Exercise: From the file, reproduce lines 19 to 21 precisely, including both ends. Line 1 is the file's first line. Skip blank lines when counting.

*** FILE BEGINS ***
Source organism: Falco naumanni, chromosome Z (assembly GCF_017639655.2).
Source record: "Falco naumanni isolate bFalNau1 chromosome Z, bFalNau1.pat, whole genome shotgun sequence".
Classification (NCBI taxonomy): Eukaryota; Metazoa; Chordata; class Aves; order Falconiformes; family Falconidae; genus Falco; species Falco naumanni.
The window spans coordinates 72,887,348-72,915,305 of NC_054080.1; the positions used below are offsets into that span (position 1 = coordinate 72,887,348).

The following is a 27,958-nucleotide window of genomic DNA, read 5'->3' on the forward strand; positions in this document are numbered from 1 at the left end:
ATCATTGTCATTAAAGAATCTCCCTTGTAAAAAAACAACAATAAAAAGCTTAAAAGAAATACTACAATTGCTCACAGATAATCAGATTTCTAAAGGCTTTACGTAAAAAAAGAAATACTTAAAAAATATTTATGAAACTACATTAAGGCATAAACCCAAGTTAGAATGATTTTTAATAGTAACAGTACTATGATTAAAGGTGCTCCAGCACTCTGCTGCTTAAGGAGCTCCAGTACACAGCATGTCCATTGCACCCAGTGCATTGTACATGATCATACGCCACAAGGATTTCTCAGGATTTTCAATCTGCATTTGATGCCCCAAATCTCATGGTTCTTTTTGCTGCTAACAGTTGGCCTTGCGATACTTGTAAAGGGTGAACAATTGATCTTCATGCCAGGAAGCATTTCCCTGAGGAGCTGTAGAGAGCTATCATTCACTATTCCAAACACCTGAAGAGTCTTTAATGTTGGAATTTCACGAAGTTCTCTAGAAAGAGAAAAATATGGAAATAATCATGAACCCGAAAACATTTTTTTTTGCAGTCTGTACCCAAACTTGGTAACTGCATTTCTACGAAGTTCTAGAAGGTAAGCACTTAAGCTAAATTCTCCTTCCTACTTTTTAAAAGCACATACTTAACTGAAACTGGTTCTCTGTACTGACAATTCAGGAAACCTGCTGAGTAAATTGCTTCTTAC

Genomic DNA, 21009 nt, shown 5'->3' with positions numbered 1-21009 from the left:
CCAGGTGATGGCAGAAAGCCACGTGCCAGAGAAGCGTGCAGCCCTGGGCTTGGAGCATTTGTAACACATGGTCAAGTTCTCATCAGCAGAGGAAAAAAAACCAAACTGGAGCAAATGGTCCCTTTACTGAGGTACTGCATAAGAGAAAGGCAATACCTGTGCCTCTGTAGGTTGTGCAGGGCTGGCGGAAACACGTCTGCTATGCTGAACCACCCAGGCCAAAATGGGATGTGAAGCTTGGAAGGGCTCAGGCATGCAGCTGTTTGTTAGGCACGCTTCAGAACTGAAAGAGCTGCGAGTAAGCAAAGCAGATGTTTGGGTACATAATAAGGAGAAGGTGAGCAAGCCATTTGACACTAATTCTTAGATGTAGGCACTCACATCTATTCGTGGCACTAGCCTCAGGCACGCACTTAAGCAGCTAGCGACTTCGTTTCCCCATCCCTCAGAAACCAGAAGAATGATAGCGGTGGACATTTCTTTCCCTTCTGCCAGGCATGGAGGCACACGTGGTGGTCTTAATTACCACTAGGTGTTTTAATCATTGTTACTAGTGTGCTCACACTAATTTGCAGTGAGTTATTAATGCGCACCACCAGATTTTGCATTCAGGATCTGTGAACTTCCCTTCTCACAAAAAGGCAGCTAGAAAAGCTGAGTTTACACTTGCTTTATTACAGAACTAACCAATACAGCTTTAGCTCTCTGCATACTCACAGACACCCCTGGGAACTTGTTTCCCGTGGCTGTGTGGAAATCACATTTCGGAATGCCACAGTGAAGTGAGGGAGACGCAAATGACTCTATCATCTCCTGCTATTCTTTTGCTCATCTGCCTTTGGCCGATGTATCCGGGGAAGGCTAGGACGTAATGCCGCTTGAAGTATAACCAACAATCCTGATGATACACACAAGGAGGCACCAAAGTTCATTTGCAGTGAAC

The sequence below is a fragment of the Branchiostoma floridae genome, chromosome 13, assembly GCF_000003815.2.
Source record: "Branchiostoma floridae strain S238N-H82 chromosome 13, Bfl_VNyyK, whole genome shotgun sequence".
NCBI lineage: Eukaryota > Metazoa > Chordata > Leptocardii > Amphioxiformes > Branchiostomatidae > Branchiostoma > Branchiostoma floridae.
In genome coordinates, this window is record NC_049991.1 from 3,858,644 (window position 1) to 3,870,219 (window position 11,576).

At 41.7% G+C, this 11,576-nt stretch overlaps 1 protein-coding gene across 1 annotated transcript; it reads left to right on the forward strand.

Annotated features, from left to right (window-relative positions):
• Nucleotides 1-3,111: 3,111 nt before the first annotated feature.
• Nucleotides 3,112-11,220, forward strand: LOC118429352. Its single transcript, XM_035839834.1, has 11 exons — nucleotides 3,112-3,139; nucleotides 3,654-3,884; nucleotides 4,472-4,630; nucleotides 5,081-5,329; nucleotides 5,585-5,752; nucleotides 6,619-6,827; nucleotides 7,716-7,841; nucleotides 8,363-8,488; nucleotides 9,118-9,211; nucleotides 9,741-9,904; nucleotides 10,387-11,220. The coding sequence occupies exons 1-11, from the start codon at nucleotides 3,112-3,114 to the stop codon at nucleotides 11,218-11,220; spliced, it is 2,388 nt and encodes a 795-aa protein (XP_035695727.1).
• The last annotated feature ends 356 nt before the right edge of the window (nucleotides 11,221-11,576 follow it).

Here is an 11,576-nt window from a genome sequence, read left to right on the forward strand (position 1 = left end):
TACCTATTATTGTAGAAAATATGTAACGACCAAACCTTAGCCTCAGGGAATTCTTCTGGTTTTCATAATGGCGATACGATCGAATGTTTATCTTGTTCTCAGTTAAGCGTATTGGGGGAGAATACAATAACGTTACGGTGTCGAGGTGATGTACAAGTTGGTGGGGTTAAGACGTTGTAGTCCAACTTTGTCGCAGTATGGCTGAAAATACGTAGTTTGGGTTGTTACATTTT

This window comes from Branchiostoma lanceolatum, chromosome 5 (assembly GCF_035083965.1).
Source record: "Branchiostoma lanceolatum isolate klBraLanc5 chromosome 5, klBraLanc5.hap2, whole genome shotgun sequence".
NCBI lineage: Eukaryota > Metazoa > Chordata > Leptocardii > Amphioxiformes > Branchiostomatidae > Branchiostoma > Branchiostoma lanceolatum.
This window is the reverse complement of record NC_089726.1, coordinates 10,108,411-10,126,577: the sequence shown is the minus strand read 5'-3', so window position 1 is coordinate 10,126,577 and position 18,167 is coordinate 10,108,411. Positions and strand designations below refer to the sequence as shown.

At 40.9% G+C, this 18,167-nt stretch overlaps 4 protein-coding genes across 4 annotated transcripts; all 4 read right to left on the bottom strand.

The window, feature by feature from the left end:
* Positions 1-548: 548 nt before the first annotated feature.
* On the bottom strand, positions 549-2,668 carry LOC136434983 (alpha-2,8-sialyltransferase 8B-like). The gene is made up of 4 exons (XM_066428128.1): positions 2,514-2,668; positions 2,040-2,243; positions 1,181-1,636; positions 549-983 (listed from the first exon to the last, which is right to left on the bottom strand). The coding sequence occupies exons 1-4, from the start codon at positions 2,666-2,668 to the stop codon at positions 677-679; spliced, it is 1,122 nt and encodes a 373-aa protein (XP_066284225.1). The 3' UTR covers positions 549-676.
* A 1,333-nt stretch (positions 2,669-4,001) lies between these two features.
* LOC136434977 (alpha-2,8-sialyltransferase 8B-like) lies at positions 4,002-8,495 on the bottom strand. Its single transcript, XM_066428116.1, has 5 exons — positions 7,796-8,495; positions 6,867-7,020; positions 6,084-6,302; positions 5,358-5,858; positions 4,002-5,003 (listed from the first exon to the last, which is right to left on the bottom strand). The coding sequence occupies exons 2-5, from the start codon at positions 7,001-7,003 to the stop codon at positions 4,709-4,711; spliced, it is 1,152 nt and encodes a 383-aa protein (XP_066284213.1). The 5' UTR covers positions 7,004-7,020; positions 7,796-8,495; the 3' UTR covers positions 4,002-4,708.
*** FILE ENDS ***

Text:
TACCTATTATTGTAGAAAATATGTAACGACCAAACCTTAGCCTCAGGGAATTCTTCTGGTTTTCATAATGGCGATACGATCGAATGTTTATCTTGTTCTCAGTTAAGCGTATTGGGGGAGAATACAATAACGTTACGGTGTCGAGGTGATGTACAAGTTGGTGGGGTTAAGACGTTGTAGTCCAACTTTGTCGCAGTATGGCTGAAAATACGTAGTTTGGGTTGTTACATTTT

This window comes from Branchiostoma lanceolatum, chromosome 5 (assembly GCF_035083965.1).
Source record: "Branchiostoma lanceolatum isolate klBraLanc5 chromosome 5, klBraLanc5.hap2, whole genome shotgun sequence".